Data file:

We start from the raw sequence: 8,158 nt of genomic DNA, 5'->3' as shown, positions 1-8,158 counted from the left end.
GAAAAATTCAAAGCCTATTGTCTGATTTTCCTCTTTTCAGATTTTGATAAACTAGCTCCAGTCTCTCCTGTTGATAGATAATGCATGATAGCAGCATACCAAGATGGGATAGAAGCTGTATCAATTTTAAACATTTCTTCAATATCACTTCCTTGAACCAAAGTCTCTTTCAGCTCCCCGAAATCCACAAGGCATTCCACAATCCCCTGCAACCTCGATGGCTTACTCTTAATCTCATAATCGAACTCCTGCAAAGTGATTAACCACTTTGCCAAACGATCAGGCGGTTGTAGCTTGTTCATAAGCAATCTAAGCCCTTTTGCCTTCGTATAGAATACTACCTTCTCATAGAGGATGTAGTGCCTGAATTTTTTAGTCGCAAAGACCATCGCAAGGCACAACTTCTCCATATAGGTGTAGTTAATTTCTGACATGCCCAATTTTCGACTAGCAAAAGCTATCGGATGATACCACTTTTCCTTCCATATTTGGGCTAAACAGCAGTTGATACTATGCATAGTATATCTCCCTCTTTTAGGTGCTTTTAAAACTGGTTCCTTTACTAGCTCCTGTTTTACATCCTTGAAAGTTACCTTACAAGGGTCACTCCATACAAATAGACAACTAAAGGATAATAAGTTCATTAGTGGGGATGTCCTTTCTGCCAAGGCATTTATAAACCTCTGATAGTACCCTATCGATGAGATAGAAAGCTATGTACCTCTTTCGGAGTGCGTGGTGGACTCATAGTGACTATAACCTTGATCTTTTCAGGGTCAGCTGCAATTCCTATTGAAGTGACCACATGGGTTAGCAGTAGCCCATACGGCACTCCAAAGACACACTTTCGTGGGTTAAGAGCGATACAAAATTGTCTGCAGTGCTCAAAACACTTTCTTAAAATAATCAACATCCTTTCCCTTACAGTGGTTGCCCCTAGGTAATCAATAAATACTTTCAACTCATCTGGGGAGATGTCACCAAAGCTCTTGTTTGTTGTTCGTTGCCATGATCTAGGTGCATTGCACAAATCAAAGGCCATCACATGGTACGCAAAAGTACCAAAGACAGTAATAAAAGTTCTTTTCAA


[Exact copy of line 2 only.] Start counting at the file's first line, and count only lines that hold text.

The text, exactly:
GAAAAATTCAAAGCCTATTGTCTGATTTTCCTCTTTTCAGATTTTGATAAACTAGCTCCAGTCTCTCCTGTTGATAGATAATGCATGATAGCAGCATACCAAGATGGGATAGAAGCTGTATCAATTTTAAACATTTCTTCAATATCACTTCCTTGAACCAAAGTCTCTTTCAGCTCCCCGAAATCCACAAGGCATTCCACAATCCCCTGCAACCTCGATGGCTTACTCTTAATCTCATAATCGAACTCCTGCAAAGTGATTAACCACTTTGCCAAACGATCAGGCGGTTGTAGCTTGTTCATAAGCAATCTAAGCCCTTTTGCCTTCGTATAGAATACTACCTTCTCATAGAGGATGTAGTGCCTGAATTTTTTAGTCGCAAAGACCATCGCAAGGCACAACTTCTCCATATAGGTGTAGTTAATTTCTGACATGCCCAATTTTCGACTAGCAAAAGCTATCGGATGATACCACTTTTCCTTCCATATTTGGGCTAAACAGCAGTTGATACTATGCATAGTATATCTCCCTCTTTTAGGTGCTTTTAAAACTGGTTCCTTTACTAGCTCCTGTTTTACATCCTTGAAAGTTACCTTACAAGGGTCACTCCATACAAATAGACAACTAAAGGATAATAAGTTCATTAGTGGGGATGTCCTTTCTGCCAAGGCATTTATAAACCTCTGATAGTACCCTATCGATGAGATAGAAAGCTATGTACCTCTTTCGGAGTGCGTGGTGGACTCATAGTGACTATAACCTTGATCTTTTCAGGGTCAGCTGCAATTCCTATTGAAGTGACCACATGGGTTAGCAGTAGCCCATACGGCACTCCAAAGACACACTTTCGTGGGTTAAGAGCGATACAAAATTGTCTGCAGTGCTCAAAACACTTTCTTAAAATAATCAACATCCTTTCCCTTACAGTGGTTGCCCCTAGGTAATCAATAAATACTTTCAACTCATCTGGGGAGATGTCACCAAAGCTCTTGTTTGTTGTTCGTTGCCATGATCTAGGTGCATTGCACAAATCAAAGGCCATCACATGGTACGCAAAAGTACCAAAGACAGTAATAAAAGTTCTTTTCAA